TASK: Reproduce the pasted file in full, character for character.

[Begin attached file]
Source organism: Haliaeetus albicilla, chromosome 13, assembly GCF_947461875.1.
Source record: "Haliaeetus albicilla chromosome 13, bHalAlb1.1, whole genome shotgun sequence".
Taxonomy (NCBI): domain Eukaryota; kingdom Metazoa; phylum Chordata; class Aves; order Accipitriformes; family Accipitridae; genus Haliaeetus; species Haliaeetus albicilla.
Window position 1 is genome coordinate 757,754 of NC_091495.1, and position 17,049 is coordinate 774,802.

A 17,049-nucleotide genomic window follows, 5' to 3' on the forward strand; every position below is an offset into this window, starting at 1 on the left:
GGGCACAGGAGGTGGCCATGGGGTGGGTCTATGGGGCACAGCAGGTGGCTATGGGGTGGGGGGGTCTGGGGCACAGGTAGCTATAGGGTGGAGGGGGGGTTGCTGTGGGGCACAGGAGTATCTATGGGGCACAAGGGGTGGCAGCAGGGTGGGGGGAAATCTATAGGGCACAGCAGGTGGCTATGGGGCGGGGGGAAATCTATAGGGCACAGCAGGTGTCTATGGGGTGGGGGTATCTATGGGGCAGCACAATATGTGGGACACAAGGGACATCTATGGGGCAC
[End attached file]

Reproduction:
Source organism: Haliaeetus albicilla, chromosome 13, assembly GCF_947461875.1.
Source record: "Haliaeetus albicilla chromosome 13, bHalAlb1.1, whole genome shotgun sequence".
Taxonomy (NCBI): domain Eukaryota; kingdom Metazoa; phylum Chordata; class Aves; order Accipitriformes; family Accipitridae; genus Haliaeetus; species Haliaeetus albicilla.
Window position 1 is genome coordinate 757,754 of NC_091495.1, and position 17,049 is coordinate 774,802.

A 17,049-nucleotide genomic window follows, 5' to 3' on the forward strand; every position below is an offset into this window, starting at 1 on the left:
GGGCACAGGAGGTGGCCATGGGGTGGGTCTATGGGGCACAGCAGGTGGCTATGGGGTGGGGGGGTCTGGGGCACAGGTAGCTATAGGGTGGAGGGGGGGTTGCTGTGGGGCACAGGAGTATCTATGGGGCACAAGGGGTGGCAGCAGGGTGGGGGGAAATCTATAGGGCACAGCAGGTGGCTATGGGGCGGGGGGAAATCTATAGGGCACAGCAGGTGTCTATGGGGTGGGGGTATCTATGGGGCAGCACAATATGTGGGACACAAGGGACATCTATGGGGCAC